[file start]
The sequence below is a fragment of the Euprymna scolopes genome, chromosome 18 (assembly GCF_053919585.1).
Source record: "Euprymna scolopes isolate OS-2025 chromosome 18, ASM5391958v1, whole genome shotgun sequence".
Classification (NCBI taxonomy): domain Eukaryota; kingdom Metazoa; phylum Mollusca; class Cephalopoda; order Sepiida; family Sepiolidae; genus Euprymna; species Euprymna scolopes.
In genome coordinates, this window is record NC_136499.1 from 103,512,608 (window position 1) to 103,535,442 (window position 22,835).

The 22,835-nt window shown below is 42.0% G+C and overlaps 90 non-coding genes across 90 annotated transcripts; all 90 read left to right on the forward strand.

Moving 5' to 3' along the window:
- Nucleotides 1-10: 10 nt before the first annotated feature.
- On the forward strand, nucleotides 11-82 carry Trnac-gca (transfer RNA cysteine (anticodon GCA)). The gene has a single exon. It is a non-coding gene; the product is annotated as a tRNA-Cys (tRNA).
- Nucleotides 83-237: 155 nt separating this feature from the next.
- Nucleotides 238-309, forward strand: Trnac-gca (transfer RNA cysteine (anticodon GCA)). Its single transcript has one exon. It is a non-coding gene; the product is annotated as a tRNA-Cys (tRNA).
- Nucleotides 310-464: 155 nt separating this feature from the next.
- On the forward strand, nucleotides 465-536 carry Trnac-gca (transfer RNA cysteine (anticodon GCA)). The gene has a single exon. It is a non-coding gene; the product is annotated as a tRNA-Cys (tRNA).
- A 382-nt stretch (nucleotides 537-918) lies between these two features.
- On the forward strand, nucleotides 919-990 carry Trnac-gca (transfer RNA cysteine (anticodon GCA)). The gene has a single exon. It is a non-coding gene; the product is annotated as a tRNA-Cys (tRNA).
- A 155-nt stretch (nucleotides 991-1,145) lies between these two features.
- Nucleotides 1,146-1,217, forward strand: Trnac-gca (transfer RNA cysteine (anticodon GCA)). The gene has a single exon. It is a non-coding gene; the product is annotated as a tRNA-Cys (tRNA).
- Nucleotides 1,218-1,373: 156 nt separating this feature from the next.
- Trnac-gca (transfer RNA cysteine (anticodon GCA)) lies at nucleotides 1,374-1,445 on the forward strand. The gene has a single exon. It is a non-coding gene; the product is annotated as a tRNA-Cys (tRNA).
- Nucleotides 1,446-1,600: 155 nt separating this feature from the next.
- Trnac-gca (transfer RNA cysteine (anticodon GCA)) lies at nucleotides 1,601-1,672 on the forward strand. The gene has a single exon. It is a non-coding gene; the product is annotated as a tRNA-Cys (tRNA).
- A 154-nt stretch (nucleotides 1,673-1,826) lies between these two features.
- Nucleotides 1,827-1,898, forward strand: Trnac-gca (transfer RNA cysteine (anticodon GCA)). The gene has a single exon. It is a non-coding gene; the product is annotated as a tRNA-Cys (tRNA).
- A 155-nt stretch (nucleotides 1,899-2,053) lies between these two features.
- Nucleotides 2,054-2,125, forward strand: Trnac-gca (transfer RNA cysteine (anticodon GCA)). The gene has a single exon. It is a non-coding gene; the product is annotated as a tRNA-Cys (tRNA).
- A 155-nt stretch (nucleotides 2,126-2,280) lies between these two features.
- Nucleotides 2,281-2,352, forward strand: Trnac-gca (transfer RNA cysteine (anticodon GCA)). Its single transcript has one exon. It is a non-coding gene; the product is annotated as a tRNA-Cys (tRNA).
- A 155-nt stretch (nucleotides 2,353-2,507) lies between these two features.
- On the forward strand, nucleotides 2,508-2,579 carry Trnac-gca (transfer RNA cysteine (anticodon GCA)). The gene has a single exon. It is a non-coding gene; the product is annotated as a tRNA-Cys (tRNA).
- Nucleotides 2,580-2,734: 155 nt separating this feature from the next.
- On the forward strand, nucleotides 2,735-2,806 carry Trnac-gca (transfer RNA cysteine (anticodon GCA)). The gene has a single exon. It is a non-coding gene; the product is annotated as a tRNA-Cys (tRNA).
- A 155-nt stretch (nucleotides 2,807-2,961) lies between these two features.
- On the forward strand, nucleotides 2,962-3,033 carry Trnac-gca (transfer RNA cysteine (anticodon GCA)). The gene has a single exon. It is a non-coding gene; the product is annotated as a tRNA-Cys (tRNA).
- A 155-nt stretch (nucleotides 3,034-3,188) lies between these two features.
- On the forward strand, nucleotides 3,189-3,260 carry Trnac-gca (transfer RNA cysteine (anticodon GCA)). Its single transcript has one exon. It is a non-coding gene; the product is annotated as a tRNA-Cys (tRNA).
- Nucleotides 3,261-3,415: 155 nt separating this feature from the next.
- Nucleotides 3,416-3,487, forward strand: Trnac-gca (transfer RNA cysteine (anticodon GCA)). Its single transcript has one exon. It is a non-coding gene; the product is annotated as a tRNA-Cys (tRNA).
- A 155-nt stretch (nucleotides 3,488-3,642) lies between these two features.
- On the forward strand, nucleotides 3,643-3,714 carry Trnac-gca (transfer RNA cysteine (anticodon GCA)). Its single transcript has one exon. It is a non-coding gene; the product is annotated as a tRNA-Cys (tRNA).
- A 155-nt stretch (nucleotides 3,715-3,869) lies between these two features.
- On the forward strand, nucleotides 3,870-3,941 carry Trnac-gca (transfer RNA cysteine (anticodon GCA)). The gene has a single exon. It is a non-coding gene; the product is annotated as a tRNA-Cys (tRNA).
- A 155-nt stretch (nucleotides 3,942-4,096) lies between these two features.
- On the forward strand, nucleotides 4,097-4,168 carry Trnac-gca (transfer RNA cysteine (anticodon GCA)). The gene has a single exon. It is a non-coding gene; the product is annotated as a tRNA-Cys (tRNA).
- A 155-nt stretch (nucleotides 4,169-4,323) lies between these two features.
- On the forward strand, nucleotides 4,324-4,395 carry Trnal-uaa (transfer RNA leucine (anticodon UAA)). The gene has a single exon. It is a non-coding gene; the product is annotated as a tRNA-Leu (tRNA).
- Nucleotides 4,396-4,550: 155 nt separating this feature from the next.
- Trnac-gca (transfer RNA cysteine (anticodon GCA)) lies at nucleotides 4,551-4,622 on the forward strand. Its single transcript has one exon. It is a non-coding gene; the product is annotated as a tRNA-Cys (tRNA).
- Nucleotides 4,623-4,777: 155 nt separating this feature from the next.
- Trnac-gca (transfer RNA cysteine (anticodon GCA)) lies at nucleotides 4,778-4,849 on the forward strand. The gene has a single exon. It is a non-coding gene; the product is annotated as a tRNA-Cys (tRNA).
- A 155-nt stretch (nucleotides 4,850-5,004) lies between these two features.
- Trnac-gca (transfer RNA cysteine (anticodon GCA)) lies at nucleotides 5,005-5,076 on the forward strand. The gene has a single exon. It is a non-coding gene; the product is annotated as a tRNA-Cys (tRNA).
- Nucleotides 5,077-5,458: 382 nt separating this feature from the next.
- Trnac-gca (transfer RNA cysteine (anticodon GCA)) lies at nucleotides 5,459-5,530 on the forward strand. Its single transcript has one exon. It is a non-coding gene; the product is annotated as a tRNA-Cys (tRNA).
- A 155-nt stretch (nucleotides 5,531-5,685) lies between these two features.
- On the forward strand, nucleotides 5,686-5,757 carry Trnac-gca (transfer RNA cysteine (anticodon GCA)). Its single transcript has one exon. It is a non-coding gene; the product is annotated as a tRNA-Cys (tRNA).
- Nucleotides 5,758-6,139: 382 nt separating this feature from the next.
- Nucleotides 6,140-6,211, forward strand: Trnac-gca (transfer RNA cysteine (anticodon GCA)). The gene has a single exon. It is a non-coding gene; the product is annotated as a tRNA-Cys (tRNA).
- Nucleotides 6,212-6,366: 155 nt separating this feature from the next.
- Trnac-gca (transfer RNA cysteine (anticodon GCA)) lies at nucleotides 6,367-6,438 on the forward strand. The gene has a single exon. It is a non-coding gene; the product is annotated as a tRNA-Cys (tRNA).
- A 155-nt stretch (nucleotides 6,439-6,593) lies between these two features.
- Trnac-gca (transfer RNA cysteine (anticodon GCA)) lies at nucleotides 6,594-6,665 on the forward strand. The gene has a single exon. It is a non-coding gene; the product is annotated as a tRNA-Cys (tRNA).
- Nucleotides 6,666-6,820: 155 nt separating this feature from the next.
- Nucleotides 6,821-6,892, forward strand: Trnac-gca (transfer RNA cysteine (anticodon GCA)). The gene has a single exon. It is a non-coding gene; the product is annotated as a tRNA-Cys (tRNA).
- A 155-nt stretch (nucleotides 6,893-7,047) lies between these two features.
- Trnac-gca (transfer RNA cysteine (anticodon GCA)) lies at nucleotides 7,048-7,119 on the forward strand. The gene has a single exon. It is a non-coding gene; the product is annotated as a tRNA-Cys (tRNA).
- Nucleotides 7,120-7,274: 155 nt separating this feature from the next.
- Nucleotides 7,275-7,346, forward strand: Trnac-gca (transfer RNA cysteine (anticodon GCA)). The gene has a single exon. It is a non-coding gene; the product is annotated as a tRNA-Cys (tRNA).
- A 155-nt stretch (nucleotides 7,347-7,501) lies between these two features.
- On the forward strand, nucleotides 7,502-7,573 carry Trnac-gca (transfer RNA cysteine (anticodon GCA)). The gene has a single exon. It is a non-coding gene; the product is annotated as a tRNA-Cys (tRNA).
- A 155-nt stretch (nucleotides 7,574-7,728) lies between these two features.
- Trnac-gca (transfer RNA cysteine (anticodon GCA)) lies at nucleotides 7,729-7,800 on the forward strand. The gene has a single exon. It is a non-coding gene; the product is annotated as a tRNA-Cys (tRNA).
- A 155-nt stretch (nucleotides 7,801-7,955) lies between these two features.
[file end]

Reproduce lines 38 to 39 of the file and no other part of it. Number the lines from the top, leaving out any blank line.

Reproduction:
- On the forward strand, nucleotides 3,643-3,714 carry Trnac-gca (transfer RNA cysteine (anticodon GCA)). Its single transcript has one exon. It is a non-coding gene; the product is annotated as a tRNA-Cys (tRNA).
- A 155-nt stretch (nucleotides 3,715-3,869) lies between these two features.